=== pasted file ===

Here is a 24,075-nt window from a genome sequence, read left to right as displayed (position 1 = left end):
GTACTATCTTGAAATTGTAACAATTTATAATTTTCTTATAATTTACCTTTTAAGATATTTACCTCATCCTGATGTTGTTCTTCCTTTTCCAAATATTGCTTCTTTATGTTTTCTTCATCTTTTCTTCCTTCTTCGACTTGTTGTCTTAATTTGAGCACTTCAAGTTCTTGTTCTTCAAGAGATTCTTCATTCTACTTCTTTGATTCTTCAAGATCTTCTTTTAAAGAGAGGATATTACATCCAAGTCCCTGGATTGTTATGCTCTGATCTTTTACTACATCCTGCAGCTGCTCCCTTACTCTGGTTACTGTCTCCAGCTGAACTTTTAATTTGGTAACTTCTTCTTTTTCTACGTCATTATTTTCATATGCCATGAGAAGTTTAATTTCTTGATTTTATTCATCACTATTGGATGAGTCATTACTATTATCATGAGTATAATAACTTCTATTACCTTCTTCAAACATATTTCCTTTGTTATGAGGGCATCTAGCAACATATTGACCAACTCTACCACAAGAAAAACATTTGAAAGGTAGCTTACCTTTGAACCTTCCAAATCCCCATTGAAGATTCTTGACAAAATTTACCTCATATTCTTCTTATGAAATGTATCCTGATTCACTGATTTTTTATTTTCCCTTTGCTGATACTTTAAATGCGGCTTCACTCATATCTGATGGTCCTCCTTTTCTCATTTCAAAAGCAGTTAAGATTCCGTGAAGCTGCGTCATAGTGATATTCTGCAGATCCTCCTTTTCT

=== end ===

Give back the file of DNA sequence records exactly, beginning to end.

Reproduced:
Here is a 24,075-nt window from a genome sequence, read left to right as displayed (position 1 = left end):
GTACTATCTTGAAATTGTAACAATTTATAATTTTCTTATAATTTACCTTTTAAGATATTTACCTCATCCTGATGTTGTTCTTCCTTTTCCAAATATTGCTTCTTTATGTTTTCTTCATCTTTTCTTCCTTCTTCGACTTGTTGTCTTAATTTGAGCACTTCAAGTTCTTGTTCTTCAAGAGATTCTTCATTCTACTTCTTTGATTCTTCAAGATCTTCTTTTAAAGAGAGGATATTACATCCAAGTCCCTGGATTGTTATGCTCTGATCTTTTACTACATCCTGCAGCTGCTCCCTTACTCTGGTTACTGTCTCCAGCTGAACTTTTAATTTGGTAACTTCTTCTTTTTCTACGTCATTATTTTCATATGCCATGAGAAGTTTAATTTCTTGATTTTATTCATCACTATTGGATGAGTCATTACTATTATCATGAGTATAATAACTTCTATTACCTTCTTCAAACATATTTCCTTTGTTATGAGGGCATCTAGCAACATATTGACCAACTCTACCACAAGAAAAACATTTGAAAGGTAGCTTACCTTTGAACCTTCCAAATCCCCATTGAAGATTCTTGACAAAATTTACCTCATATTCTTCTTATGAAATGTATCCTGATTCACTGATTTTTTATTTTCCCTTTGCTGATACTTTAAATGCGGCTTCACTCATATCTGATGGTCCTCCTTTTCTCATTTCAAAAGCAGTTAAGATTCCGTGAAGCTGCGTCATAGTGATATTCTGCAGATCCTCCTTTTCT